Razing Rafah: The toll of the buffer zone

The entire border city of Rafah is to be levelled to the ground, Egyptian authorities have announced

Sonia Farid

Published: Updated:

The entire border city of Rafah is to be levelled to the ground, Egyptian authorities have announced. “The establishment of a buffer zone requires the complete removal of the city. In fact, it will be completely destroyed,” said Abdel Fattah Harhour, governor of North Sinai, to which Rafah is administratively affiliated.

“A new Rafah is to be established, and until this happens, evacuated families shall receive financial compensation.” Harhour said the buffer zone, originally intended to be 500-meters long between Egypt and the Gaza Strip, needed to be expanded to stop militancy in the Sinai Peninsula.

Benefitting Israel

Some analysts see Israel as the only beneficiary. Journalist Moheb Emad said the zone was an Israeli request. “Israel asked Egypt to establish a buffer zone with Gaza several times, the first of which was right after Israel’s withdrawal from Sinai,” he wrote.

“At the time, the Egyptian authorities evacuated 350 meters along the border.” Emad added that Israel called for a bigger buffer zone after the second Palestinian uprising, but Egypt built a concrete wall between Rafah and Gaza instead.
Mohamed Nabil, a member of the April 6 Youth Movement’s politburo, said: “Israel has for years been making sure Sinai is left undeveloped and unpopulated, and now we are giving them exactly what they want.”

Yahya Moussa, head of the oversight committee at the Palestinian Legislative Council and a member of Hamas, said Egypt is prioritizing Israel’s security over the lives of Gazans.

“The decision aims at serving global and regional politics against the Palestinian people, and will only increase the suffering in the Gaza Strip,” he said. “These are free services that Cairo is offering to serve regional interests and protect Israel’s security at the expense of our people’s interests and stability in Gaza.”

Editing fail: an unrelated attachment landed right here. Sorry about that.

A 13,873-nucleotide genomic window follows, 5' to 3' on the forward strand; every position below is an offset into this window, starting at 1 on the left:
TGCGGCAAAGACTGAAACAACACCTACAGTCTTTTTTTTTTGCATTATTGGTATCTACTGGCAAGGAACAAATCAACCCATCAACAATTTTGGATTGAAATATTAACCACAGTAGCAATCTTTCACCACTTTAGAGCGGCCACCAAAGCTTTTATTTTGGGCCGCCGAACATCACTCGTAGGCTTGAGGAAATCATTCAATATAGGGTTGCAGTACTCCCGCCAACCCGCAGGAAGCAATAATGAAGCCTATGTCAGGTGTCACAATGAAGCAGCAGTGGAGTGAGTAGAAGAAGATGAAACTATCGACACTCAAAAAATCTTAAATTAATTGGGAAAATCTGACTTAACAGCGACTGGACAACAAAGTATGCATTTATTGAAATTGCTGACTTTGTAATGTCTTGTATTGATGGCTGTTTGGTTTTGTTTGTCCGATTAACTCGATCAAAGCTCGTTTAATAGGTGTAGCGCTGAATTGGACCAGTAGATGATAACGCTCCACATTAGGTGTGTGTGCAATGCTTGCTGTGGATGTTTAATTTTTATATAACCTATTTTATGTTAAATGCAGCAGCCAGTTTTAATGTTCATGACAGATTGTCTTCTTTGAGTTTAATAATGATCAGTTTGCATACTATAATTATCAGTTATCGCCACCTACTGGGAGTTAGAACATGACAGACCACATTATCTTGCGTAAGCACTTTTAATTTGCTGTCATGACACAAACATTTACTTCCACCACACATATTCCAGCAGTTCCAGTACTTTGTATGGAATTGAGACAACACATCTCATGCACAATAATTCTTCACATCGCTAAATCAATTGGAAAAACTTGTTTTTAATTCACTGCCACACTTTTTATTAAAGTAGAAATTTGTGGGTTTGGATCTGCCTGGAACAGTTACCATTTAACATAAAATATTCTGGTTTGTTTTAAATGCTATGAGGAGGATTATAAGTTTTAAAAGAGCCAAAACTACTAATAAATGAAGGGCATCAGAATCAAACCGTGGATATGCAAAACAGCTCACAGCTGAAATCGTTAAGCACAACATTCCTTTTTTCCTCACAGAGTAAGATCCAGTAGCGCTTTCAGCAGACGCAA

Journalist and Middle East expert Hana Levi Julian said the plan benefits both Egypt and Israel. “The existence of the city of Rafah still constitutes a military weak point vis a vis Gaza and Hamas, as it does for Israel,” said Julian, adding that being the only border crossing that is not under Israeli control, Rafah is the most prone to falling under the control of extremist militants.
“In Jordan, the sole crossing with Iraq was shut down last year after the Iraq side was seized by the Islamic State in Iraq and Syria,” she said. “European monitors in Rafah who were supposed to remain at the site to ‘keep the peace’ and maintain its neutrality abandoned their posts at the first sign of danger years ago.”

Julian linked the razing of Rafah and the destruction of tunnels that Hamas uses to smuggle weapons into Gaza and militants out. “But if there is no home to camouflage a tunnel entrance or exit, and no city in which a terrorist can hide, it will be that much harder for Gaza terror to gain a foothold in Egypt. Fewer supplies to terrorists will mean fewer attacks on Egyptian security personnel… Fewer supplies via Egypt hopefully will mean fewer weapons with which to attack Israel.”